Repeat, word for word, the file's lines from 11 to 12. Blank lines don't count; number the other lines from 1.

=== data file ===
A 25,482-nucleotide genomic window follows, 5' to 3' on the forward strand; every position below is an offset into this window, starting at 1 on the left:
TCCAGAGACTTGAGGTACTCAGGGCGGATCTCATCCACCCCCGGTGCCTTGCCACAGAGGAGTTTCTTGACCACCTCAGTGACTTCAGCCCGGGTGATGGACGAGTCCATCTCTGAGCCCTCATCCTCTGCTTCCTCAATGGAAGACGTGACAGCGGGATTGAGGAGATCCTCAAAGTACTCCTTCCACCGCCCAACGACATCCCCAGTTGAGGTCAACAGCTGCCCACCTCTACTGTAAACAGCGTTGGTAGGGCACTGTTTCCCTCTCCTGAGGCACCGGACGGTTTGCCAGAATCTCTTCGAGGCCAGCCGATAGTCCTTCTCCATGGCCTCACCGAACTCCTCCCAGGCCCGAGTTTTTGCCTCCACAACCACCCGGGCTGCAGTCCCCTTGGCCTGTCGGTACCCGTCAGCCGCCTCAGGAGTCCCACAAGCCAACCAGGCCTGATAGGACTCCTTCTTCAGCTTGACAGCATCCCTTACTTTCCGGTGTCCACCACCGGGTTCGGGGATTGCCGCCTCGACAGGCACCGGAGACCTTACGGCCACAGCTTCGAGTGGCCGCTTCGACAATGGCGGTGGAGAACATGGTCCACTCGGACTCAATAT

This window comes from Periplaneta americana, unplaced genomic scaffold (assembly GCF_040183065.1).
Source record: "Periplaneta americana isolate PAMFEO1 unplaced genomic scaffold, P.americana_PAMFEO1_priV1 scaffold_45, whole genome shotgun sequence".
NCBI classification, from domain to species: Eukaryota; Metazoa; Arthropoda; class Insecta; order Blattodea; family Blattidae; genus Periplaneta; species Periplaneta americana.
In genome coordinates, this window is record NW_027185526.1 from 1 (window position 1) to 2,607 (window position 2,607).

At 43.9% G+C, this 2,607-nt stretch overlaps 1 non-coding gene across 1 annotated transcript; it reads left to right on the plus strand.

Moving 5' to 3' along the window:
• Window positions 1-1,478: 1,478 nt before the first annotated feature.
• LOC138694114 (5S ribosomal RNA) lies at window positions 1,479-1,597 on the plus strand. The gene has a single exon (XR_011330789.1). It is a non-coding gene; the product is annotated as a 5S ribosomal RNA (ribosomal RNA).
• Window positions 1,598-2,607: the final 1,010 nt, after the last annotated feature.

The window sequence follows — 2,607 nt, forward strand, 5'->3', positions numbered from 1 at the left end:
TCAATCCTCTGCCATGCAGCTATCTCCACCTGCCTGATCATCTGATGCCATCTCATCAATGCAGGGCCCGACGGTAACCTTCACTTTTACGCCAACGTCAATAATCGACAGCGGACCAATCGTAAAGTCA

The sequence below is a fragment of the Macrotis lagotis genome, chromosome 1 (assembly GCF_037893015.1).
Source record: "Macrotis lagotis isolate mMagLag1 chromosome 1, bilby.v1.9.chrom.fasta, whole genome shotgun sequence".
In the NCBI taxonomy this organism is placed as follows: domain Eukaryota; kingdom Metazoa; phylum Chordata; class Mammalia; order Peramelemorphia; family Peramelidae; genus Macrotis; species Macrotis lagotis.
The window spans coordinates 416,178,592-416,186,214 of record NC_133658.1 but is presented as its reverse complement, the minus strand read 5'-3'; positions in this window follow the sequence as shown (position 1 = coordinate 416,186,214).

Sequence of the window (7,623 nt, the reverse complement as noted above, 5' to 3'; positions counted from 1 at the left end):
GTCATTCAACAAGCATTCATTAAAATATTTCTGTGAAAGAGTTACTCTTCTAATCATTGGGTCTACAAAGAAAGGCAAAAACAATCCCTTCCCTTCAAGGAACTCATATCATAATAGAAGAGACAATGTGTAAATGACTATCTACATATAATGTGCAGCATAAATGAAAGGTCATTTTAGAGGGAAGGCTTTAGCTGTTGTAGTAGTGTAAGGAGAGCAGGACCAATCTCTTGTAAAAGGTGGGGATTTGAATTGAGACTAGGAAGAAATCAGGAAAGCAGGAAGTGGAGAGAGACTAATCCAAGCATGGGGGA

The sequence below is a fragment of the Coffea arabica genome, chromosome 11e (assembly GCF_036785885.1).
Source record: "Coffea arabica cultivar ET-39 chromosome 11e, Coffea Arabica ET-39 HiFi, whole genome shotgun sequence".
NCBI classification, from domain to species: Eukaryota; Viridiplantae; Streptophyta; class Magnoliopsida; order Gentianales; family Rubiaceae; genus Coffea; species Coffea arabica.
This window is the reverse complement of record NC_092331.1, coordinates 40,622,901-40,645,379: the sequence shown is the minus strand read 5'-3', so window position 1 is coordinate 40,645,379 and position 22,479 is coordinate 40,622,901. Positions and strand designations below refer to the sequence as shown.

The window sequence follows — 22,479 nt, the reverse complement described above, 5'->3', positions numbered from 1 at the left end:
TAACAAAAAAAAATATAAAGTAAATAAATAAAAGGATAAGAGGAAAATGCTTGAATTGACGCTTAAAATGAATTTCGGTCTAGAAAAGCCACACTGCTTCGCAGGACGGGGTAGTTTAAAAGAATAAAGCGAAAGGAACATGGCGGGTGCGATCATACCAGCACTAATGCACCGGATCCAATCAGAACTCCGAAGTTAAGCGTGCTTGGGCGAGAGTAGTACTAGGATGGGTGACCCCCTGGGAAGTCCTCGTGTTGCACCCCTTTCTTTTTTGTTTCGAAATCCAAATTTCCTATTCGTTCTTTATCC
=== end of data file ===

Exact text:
• Window positions 1,598-2,607: the final 1,010 nt, after the last annotated feature.

The window sequence follows — 2,607 nt, forward strand, 5'->3', positions numbered from 1 at the left end: